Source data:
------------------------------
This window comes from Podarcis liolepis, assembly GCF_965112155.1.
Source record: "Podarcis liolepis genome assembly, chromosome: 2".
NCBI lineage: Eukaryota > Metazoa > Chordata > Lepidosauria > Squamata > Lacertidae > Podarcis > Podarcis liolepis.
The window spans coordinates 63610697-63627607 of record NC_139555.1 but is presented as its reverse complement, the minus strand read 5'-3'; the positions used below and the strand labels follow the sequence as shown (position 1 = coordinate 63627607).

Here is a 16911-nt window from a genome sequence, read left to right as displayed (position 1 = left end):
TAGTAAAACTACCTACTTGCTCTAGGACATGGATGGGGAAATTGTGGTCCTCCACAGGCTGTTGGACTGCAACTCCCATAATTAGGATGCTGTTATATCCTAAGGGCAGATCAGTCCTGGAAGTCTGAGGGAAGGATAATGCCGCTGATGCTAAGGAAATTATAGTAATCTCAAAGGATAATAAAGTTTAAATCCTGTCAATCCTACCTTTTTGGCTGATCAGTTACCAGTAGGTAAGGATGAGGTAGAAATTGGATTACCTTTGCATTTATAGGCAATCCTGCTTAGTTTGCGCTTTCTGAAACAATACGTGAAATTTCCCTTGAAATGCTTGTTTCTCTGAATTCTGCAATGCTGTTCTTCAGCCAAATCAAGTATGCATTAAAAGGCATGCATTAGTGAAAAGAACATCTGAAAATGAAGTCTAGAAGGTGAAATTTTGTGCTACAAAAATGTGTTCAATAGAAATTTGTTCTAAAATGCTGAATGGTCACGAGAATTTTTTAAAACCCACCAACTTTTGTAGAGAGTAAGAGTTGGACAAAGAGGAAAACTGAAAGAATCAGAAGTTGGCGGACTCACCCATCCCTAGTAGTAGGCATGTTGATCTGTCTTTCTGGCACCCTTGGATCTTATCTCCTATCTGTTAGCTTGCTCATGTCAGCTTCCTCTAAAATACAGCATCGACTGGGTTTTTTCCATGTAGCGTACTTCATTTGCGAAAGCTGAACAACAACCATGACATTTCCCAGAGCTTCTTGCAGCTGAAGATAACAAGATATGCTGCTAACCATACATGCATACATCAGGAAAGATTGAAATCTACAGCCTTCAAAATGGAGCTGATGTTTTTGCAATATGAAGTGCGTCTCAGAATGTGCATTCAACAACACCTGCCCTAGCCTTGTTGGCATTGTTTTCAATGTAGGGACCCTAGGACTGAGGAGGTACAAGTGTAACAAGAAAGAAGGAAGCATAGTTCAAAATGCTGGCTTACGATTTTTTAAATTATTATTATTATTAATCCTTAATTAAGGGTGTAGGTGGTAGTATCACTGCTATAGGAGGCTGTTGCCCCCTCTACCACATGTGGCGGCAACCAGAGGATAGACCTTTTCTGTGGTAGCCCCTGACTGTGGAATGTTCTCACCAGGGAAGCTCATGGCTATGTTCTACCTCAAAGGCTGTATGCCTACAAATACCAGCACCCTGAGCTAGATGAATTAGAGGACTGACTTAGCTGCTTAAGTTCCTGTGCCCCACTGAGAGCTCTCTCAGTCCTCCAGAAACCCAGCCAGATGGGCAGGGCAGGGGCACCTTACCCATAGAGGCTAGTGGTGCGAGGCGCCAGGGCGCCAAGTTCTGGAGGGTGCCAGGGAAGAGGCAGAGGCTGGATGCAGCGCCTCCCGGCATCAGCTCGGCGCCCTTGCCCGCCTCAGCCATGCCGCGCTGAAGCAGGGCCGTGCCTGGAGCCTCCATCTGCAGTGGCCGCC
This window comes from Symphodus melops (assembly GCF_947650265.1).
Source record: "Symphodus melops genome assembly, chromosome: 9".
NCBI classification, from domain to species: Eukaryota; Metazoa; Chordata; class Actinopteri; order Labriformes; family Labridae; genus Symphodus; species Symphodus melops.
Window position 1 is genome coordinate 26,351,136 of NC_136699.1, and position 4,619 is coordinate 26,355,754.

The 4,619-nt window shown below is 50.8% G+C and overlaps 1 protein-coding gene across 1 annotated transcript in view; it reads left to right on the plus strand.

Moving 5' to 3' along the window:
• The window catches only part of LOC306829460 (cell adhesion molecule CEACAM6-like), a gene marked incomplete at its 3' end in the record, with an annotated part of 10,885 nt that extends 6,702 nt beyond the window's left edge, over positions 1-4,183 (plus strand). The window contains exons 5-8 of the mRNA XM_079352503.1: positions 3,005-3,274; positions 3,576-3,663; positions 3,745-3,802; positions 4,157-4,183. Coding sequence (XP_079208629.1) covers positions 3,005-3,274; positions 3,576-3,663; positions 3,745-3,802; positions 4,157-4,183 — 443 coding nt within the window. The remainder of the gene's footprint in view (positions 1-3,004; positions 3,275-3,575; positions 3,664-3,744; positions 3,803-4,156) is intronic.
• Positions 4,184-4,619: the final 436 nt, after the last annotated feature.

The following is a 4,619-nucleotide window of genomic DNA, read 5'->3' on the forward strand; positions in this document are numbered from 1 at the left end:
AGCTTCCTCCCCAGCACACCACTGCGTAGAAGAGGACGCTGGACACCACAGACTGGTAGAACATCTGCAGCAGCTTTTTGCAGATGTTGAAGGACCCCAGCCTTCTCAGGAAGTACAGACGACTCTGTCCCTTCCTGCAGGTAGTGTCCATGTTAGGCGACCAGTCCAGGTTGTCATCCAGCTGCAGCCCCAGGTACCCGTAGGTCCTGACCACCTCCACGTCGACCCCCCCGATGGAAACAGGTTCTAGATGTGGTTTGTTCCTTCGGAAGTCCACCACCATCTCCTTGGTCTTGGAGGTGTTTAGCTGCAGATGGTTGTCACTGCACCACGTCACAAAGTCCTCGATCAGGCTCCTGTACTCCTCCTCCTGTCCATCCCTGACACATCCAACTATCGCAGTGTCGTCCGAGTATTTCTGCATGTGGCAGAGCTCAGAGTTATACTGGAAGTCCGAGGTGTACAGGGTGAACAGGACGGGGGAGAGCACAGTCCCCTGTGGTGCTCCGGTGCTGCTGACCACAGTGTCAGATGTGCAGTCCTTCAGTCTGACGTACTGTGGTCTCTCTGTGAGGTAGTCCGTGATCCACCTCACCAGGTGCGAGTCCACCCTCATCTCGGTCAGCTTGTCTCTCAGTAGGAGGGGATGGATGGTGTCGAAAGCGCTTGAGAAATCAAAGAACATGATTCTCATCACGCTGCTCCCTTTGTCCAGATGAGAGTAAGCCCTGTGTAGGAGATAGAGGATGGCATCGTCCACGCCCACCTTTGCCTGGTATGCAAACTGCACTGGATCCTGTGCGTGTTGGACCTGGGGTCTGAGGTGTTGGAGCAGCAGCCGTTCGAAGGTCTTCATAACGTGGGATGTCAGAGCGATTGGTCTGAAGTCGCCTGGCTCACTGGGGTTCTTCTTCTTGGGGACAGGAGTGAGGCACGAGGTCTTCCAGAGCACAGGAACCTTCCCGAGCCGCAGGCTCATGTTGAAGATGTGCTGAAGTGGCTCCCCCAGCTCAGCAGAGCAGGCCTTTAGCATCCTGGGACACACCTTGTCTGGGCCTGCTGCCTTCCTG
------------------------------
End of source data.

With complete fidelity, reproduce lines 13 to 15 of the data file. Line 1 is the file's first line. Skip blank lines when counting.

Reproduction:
• The window catches only part of LOC306829460 (cell adhesion molecule CEACAM6-like), a gene marked incomplete at its 3' end in the record, with an annotated part of 10,885 nt that extends 6,702 nt beyond the window's left edge, over positions 1-4,183 (plus strand). The window contains exons 5-8 of the mRNA XM_079352503.1: positions 3,005-3,274; positions 3,576-3,663; positions 3,745-3,802; positions 4,157-4,183. Coding sequence (XP_079208629.1) covers positions 3,005-3,274; positions 3,576-3,663; positions 3,745-3,802; positions 4,157-4,183 — 443 coding nt within the window. The remainder of the gene's footprint in view (positions 1-3,004; positions 3,275-3,575; positions 3,664-3,744; positions 3,803-4,156) is intronic.
• Positions 4,184-4,619: the final 436 nt, after the last annotated feature.

The following is a 4,619-nucleotide window of genomic DNA, read 5'->3' on the forward strand; positions in this document are numbered from 1 at the left end: